I didn't think people went to outdoor movies anymore, until I read a wonderful story in the July 18 issue of America magazine by Maryann Cusimano Love. In her column, Ms. Love tells of taking her children to their first outdoor movie.
Everything seemed to be going well, when suddenly "an indignant bellow – NO! –interrupted the program." She recognized "that big voice in a small person's body" as that of her 2-year-old daughter who, in her footie pajamas, had marched up to the big screen and was facing down the evil villain.
The film showing was Tangled, the Disney story of Rapunzel. The villain imprisoned Rapunzel for security reasons, to protect her "because the world was a bad and cruel place." Ms Love writes that her daughter would simply not accept that and cried out "No! that's not true! The world is not bad. The world is…" and she opened her small arms wide and pointed at the people gathered on blankets in front of her, sharing popcorn and picnics. "The world has…" and she finished her observations saying "grass! Green grass."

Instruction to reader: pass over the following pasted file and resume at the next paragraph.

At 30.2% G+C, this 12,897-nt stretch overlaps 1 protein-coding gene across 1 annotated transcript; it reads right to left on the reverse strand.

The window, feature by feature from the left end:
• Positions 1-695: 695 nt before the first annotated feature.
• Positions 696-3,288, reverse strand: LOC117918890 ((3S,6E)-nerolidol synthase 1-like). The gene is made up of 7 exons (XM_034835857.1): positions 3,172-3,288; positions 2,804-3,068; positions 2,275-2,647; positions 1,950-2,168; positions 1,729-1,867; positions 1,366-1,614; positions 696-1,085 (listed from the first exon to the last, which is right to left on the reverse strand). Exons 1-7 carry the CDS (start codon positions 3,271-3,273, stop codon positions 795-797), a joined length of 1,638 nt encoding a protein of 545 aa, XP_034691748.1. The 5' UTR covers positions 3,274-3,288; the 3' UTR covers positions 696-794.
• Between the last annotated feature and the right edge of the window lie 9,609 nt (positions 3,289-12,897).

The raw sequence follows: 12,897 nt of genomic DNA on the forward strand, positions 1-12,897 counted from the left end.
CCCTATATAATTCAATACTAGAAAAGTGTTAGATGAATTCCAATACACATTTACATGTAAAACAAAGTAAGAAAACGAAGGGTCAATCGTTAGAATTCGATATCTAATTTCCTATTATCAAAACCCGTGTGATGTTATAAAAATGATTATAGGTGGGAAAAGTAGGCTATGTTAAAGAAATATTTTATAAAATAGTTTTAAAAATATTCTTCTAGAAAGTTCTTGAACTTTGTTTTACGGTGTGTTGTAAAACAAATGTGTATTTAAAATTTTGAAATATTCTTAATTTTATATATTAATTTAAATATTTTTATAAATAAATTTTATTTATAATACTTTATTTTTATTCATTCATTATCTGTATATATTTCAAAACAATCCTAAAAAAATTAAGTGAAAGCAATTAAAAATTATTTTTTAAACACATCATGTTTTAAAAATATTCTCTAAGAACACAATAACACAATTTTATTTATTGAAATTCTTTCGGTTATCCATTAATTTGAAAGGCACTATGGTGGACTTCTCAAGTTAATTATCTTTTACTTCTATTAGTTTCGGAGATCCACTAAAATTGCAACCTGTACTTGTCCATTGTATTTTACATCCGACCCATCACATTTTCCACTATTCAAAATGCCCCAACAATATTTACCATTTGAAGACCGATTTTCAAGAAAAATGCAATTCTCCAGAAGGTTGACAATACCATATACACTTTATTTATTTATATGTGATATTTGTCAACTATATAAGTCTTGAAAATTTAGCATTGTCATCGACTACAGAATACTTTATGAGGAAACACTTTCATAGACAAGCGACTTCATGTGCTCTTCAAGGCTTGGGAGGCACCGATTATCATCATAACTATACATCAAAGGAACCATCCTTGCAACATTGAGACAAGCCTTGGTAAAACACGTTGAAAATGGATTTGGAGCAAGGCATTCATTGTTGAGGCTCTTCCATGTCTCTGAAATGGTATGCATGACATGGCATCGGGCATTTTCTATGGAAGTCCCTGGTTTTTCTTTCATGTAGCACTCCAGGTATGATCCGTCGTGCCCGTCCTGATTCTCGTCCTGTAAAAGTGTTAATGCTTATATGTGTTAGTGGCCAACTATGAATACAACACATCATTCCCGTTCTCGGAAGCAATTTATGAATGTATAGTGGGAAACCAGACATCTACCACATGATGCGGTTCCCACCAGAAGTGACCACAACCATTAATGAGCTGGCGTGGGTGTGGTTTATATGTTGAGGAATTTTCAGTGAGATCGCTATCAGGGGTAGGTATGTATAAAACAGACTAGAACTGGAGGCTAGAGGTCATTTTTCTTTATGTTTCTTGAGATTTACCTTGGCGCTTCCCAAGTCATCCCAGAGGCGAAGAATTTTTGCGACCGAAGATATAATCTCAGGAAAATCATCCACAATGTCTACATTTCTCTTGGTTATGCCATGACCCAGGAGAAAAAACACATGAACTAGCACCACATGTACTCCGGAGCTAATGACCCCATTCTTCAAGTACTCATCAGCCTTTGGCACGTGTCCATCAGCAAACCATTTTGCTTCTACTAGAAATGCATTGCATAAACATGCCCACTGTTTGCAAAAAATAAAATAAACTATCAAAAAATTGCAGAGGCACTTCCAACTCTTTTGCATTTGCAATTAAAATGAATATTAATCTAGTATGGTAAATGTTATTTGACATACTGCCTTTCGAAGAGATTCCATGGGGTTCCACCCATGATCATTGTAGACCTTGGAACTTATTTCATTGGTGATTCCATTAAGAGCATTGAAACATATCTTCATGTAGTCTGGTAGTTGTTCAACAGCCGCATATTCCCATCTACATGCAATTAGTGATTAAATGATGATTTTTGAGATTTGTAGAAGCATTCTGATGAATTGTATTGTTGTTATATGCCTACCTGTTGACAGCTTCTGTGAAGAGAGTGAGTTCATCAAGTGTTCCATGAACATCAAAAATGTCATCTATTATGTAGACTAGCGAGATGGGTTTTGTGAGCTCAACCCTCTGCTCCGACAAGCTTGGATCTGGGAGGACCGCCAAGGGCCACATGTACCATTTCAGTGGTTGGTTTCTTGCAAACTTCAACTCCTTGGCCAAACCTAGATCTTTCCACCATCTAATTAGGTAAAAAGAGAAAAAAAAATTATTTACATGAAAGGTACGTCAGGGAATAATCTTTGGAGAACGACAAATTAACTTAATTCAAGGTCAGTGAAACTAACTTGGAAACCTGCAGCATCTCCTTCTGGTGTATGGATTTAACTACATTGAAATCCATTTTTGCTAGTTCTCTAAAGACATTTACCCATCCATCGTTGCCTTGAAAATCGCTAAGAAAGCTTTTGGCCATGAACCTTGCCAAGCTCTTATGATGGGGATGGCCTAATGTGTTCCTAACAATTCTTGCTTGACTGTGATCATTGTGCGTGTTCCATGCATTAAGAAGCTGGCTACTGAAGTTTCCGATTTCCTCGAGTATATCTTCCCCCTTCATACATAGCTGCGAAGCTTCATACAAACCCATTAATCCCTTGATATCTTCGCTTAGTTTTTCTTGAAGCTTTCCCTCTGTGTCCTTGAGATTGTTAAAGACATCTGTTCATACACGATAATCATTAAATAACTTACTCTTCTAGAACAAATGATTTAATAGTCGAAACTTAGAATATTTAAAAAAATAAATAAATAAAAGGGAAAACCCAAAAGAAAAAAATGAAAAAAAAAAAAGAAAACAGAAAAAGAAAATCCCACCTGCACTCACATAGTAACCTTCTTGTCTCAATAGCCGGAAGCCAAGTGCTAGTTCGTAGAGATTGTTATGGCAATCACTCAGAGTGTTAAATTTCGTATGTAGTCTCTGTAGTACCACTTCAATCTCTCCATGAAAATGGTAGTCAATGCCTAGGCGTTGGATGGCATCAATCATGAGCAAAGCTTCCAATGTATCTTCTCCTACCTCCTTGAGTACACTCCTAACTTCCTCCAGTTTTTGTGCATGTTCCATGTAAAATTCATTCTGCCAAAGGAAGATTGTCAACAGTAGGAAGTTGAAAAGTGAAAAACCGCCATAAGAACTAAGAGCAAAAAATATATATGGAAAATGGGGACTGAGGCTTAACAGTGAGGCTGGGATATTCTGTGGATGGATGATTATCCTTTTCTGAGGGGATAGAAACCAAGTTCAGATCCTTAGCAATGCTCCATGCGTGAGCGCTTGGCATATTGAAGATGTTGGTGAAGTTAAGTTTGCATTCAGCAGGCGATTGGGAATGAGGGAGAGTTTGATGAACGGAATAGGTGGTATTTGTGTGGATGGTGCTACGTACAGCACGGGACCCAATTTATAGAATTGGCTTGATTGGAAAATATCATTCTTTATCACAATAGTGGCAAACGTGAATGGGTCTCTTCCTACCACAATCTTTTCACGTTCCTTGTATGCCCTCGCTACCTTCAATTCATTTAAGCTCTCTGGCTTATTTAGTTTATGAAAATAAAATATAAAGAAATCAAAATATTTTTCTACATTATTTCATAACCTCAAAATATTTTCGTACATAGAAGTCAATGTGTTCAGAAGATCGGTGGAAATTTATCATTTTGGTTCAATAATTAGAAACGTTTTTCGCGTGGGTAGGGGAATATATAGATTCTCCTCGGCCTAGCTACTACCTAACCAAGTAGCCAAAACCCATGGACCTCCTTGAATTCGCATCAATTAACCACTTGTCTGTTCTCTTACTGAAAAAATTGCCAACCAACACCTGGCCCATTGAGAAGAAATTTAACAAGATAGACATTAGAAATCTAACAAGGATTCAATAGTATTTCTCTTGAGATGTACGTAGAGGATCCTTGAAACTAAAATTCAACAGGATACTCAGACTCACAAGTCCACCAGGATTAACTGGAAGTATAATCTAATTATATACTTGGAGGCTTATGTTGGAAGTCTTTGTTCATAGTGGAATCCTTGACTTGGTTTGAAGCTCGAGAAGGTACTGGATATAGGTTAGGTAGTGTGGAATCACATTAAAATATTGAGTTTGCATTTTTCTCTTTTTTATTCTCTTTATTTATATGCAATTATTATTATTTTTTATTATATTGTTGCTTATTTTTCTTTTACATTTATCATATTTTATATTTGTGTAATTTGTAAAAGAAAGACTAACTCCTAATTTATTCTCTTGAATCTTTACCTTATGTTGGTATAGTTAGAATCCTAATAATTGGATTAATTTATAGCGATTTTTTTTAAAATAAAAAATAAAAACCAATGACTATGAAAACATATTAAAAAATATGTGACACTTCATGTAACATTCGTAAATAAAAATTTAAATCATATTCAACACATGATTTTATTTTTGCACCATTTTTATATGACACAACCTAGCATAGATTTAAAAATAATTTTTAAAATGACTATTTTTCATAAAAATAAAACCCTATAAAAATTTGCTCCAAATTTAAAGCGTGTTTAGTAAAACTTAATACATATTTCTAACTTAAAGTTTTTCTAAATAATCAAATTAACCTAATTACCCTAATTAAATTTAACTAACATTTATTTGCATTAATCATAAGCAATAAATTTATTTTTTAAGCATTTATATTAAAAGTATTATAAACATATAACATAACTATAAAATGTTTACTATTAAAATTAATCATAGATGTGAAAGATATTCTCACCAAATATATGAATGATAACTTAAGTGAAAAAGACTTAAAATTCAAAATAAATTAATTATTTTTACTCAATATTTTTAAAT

Ms Love says her small daughter "rested her case, secure in her conviction that a world thick with lush, green grass and people breaking bread together could only be a good and grace-filled place." When I read this, I couldn't help but think of the prophet Isaiah saying, "A little child shall lead them." Our media today seems to be full of super-heroes. We seem to be looking for someone to save us from the evil around us, and perhaps within ourselves. This phenomenon has been with us a long time, and probably will continue to be with us. The super-heroes of the media are merely illusions. But the living, breathing heroes who stand for good, for truth and justice, who are generous and unselfish, are all around us. We need only think of Dorothy Day, Mother Teresa, Martin Luther King, and a little child in her footie pajamas! We need only think of our families who keep gathering to break bread and build community. We need only to think of those who tirelessly care for the child with AIDS, the young woman rescued from the abuse of human trafficking, or the neighbor down the street whose family grieves the loss of a loved one. Shall we thank one of those super-heroes today? Thank you, small person with an outsized grasp on life!